Marijuana News

California passes law to protect employees from being fired for legal marijuana use

California passes law to protect employees from being fired for legal marijuana use


California Gov. Gavin Newsom has remained strangely silent after the state legislature passed a bill earlier this month protecting employees who use marijuana outside of work. The bill, passed by both chambers, would prohibit employers from penalizing or firing employees for off-hours cannabis use. While proponents for the bill believe that Newsom will sign it because of his support for legalization in the state, the Golden State’s governor has yet to publicly comment on the measure. 

If signed by Newsom before next Saturday, October 1st, the bill will go into effect in January 2024. Newsom has been a public advocate for decriminalizing and legalizing marijuana in the state and has also served as a voice for employee protection during his tenure. People close to the governor believe that he will sign the bill without hesitation. 

There are some caveats to the proposed protections, however. For starters, being under the influence of cannabis while on the clock will remain a fireable offense under the new law. There are a number of employees in the state who will not be protected by the new law, including building and construction workers, federal contractors, federal funding recipients, and federal licensees who are required to maintain a drug-free work environment.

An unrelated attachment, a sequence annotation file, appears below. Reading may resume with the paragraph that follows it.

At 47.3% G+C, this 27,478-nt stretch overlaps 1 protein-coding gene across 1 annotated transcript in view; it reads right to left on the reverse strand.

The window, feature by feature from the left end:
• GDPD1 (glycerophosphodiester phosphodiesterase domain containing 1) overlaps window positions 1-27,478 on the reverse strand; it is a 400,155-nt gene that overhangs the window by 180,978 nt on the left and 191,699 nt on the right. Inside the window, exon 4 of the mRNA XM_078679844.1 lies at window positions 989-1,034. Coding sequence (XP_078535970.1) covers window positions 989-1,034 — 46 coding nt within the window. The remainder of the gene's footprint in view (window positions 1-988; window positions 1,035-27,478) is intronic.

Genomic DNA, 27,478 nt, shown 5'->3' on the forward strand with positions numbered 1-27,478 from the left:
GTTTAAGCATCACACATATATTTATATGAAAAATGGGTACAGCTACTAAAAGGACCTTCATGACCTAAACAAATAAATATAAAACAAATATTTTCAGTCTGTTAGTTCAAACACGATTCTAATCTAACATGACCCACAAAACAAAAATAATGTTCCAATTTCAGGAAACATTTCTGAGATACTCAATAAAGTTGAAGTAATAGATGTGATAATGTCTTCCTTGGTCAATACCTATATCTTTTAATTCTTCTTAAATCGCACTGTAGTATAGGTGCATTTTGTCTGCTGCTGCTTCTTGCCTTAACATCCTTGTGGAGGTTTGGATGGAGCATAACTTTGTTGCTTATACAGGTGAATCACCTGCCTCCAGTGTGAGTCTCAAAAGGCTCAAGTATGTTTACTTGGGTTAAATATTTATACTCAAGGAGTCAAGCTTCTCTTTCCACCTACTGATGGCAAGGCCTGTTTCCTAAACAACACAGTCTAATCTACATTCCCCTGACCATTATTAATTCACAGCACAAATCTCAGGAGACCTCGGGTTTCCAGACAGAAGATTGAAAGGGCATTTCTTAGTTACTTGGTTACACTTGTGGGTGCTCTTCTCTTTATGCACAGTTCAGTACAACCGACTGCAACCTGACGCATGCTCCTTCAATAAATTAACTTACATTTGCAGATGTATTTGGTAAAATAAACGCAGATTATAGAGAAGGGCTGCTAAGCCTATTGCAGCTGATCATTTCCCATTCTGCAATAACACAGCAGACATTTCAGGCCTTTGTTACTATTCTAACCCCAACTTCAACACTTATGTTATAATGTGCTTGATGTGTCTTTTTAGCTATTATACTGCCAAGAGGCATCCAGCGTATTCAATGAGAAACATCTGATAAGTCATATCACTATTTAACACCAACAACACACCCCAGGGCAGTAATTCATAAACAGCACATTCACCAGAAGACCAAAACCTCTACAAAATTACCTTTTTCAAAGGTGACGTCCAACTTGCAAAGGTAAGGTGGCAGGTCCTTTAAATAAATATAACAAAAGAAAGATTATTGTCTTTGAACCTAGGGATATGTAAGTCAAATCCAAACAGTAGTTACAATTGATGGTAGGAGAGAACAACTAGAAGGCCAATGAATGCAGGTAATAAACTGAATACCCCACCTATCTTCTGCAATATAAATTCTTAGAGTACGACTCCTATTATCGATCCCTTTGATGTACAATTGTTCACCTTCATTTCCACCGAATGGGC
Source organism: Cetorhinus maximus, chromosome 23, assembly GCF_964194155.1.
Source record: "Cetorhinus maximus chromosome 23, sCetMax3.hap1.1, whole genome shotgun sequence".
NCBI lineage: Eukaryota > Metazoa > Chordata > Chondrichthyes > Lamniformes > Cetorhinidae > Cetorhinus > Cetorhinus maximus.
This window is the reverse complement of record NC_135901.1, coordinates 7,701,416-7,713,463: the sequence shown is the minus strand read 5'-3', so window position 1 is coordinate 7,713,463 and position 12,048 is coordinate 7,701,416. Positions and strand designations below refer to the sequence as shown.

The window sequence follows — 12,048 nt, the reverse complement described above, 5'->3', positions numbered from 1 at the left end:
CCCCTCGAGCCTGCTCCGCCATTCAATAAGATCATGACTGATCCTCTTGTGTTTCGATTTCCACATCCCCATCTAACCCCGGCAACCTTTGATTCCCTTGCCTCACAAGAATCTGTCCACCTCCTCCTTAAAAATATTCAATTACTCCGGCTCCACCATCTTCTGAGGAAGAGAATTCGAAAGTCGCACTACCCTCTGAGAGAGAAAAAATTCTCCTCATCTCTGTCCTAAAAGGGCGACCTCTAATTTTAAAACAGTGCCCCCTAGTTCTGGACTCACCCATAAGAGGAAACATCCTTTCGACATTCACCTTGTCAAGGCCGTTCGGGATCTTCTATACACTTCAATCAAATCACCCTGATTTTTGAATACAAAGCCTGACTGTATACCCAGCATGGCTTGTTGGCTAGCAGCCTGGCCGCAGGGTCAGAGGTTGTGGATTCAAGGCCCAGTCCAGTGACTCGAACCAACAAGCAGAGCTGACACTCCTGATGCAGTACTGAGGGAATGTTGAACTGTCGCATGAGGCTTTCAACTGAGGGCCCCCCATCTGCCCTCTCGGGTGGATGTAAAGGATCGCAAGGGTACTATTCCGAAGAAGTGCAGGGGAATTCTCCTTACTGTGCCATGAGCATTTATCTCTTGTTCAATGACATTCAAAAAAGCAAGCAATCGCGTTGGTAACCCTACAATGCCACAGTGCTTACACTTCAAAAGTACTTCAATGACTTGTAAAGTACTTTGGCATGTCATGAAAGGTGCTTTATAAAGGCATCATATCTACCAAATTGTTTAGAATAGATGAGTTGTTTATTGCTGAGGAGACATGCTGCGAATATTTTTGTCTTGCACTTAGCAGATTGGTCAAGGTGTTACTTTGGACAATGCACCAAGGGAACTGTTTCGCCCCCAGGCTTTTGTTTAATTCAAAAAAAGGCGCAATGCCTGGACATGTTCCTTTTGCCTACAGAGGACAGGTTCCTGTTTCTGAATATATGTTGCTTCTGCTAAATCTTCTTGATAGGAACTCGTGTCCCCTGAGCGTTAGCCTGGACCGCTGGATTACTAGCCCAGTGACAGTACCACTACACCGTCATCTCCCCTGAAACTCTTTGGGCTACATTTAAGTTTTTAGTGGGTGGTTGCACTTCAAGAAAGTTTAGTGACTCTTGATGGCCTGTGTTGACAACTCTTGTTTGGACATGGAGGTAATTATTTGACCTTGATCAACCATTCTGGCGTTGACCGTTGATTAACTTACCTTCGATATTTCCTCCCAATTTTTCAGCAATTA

Drug testing won’t disappear under California’s proposed law, but employees who test positive for THC that have shown no signs of intoxication while on the job will be protected from repercussions if the bill is signed into law. Experts still recommend employers conduct pre-employment drug screenings and test for substances when necessary. 

Across the country, marijuana is growing in popularity, and lawmakers are doing everything in their power to update what’s currently on the books. California is not the first state to legislate employment protections regarding marijuana into law, and other states will likely follow suit once the federal government eases its restrictions. That, however, could be years from now. 


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